endemism (s) (noun)
, endemisms (pl)
1. The occurrence of highly adapted plants or animals in a particular geographic area.
2. The ecological state of being unique to a particular geographic location; such as, a specific island, habitat type, nation, or other defined zone.
To be endemic to a place or geographic area means that it is found only in that part of the world and nowhere else.
, more endemoepidemic, most endemoepidemic
A reference to a disease that is endemic but capable of becoming epidemic from time to time.
epidemic (ep" i DEM ik) (adjective)
, more epidemic, most epidemic
1. Widespread, over or among many people at the same time; such as, a disease.
2. A special reference to a human contagious disease.
3. The rapid widespread occurrence of a fad, fashion, etc.
4. Etymology: from Greek epidemia, "disease prevalent among the people"; formed from the prefix epi-, "among" + demos, "people".
epidemic hysteria, mass hysteria
Hysteria in a group of people, usually closely associated in a school or workplace.
The inciting incident might be a rumor or an unaccustomed odor; such as, paint fumes in a workplace.
An acute infectious disease usually occurring in epidemic form, characterized by paroxysms (fit or violent attack) of pain, usually in the chest.
, more epidemical, most epidemical
1. Descriptive of an outbreak of a disease that spreads more quickly and more extensively among a group of people than would normally be expected.
2. A reference to the spreading of a disease that attacks many people at about the same time and may spread through one or several communities.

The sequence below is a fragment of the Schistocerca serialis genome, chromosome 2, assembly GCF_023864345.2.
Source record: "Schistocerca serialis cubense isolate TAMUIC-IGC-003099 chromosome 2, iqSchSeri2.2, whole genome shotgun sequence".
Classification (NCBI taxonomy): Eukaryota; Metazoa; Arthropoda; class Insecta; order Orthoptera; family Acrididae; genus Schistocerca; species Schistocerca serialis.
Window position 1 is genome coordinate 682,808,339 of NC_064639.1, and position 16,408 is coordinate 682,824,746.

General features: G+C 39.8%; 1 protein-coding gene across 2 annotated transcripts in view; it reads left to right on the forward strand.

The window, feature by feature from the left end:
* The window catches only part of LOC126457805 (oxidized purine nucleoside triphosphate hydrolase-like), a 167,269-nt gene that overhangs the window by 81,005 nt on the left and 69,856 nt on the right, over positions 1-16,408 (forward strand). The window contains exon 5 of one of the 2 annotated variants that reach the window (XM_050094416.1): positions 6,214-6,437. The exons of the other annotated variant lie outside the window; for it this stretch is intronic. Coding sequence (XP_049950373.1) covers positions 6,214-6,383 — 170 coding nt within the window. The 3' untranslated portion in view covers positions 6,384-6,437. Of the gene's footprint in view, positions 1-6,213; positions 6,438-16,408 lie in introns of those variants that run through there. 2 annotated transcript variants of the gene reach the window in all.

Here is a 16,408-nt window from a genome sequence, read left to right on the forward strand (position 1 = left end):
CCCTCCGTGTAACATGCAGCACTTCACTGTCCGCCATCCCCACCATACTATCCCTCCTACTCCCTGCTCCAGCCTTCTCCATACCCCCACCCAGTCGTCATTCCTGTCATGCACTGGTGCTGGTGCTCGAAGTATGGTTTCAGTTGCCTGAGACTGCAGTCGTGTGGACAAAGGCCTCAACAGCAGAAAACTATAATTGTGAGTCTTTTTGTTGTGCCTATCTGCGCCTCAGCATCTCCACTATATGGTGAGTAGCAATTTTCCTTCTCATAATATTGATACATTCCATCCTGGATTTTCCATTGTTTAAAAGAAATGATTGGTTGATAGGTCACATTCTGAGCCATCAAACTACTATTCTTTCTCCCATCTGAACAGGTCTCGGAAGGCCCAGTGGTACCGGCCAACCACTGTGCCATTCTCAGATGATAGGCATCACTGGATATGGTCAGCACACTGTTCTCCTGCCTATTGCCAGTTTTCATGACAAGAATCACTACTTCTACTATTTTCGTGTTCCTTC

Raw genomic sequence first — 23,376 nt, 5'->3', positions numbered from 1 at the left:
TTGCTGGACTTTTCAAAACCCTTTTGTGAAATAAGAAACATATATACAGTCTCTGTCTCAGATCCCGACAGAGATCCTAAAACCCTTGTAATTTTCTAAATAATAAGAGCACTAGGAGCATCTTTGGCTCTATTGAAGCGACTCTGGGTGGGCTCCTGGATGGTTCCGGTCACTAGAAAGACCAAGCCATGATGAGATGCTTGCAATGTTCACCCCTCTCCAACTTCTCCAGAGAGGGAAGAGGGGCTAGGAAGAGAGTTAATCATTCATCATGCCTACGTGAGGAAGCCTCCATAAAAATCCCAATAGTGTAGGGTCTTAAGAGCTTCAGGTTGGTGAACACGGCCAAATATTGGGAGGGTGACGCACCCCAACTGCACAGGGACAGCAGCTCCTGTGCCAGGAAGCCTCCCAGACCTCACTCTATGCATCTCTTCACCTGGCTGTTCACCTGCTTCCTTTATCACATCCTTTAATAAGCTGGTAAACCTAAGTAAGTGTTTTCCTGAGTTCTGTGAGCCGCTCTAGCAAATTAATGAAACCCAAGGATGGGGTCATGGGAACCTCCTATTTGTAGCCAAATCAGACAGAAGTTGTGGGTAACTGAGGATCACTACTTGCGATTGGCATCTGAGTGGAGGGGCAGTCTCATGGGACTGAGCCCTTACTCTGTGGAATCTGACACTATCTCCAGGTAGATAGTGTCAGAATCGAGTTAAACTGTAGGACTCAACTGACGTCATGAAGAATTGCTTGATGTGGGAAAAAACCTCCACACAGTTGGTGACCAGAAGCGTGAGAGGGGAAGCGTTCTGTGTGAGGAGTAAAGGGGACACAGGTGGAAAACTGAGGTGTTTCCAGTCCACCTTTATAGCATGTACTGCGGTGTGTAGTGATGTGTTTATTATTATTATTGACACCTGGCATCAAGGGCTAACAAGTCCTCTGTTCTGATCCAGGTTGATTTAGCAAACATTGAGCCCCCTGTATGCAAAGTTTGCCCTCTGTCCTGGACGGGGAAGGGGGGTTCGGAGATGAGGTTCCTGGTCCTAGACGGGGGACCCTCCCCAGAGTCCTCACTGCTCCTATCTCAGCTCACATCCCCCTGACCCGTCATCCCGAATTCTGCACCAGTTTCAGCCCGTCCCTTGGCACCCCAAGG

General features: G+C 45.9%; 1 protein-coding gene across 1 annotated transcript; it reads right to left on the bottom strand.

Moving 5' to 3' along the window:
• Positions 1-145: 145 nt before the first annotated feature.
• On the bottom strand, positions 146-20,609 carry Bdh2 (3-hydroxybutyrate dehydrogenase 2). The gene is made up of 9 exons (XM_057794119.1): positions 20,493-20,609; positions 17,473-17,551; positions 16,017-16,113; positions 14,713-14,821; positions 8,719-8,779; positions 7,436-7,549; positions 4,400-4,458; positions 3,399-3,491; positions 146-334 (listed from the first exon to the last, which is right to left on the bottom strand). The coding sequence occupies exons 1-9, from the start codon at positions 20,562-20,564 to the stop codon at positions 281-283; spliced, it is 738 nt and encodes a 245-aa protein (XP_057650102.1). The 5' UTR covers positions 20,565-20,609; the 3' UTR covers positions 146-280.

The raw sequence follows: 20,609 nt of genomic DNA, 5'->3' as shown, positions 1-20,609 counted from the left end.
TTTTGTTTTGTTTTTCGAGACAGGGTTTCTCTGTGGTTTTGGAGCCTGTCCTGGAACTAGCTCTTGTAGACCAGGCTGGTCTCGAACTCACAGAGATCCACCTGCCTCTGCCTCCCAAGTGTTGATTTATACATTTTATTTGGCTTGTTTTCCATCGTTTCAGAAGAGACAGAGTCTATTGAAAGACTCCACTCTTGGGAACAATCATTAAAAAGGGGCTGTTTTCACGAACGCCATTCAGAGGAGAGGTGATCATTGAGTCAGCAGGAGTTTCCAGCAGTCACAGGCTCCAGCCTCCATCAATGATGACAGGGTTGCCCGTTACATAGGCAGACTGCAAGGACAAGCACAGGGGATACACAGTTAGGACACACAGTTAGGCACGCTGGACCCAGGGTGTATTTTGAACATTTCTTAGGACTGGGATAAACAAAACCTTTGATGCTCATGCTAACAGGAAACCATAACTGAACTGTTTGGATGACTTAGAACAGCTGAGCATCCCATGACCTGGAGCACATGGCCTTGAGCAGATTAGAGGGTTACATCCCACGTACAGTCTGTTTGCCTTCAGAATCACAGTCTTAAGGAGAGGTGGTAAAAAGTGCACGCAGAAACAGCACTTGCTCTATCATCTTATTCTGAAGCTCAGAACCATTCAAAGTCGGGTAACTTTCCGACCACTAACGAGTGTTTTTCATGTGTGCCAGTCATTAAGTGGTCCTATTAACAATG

epidemicity (s) (noun)
, epidemicities (pl)
The quality of being epidemic.
epidemiography (s) (noun)
, epidemiographies (pl)
1. A descriptive treatise of epidemic diseases or of any particular epidemic.
2. A treatise upon, or history of, epidemic diseases.
epidemiologist (s) (noun)
, epidemiologiss (pl)
A specialist in the medical study of causes and transmissions of diseases among people.
epidemiology (s) (noun)
, epidemiologies (pl)
1. The scientific and medical study of the causes and transmission of disease within a population: Epidemiology is the study and analysis of the patterns, causes, and effects of health and disease conditions in certain populations.
2. The origin and development characteristics of a particular disease.
pandemia (s) (noun)
, pandemias (pl)
Of or belonging to all of the people, public, general: A pandemia results in a global epidemic because of modern transportation methods which can eventually cause a universal state of emergency.
, more pandemic, most pandemic
1. Pertaining to something that is prevalent over the whole of a country or continent, or over the whole world; distinguished from epidemic, which may imply or indicate limitations to a smaller area: Most people on earth have a pandemic
horror of a war breaking out and destroying their lives.
2. Relating to illnesses that affect the majority of a population in a large region; such as, a disease that is widespread at the same time in many parts of the world: AIDS is currently considered to be a pandemic
problem, but this term has also traditionally included such disorders as cholera, plague, and influenza.
3. Etymology: from 1666 which came from Greek pandemos
, "pertaining to all people"; from pan-
, "all" + demos
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plutodemocracy (s) (noun)
, plutodemocracies (pl)
A country or a government that masquerades or claims, or has claimed, to be a democracy but where power actually is controlled by those who are rich: "Many of the governments that have emerged from former colonial states claimed to be democracies but they were really plutodemocracies."
A term that describes a country or state which claims to be a democracy but where the real power lies with those who are wealthy: "The plutodemocratic government was nervous because it was facing open elections, allowing not only the affluent to vote or to be elected; but also, those who were from the average economic status."
, more pseudoepidemic, most pseudoepidemic
Related "people, human" word units: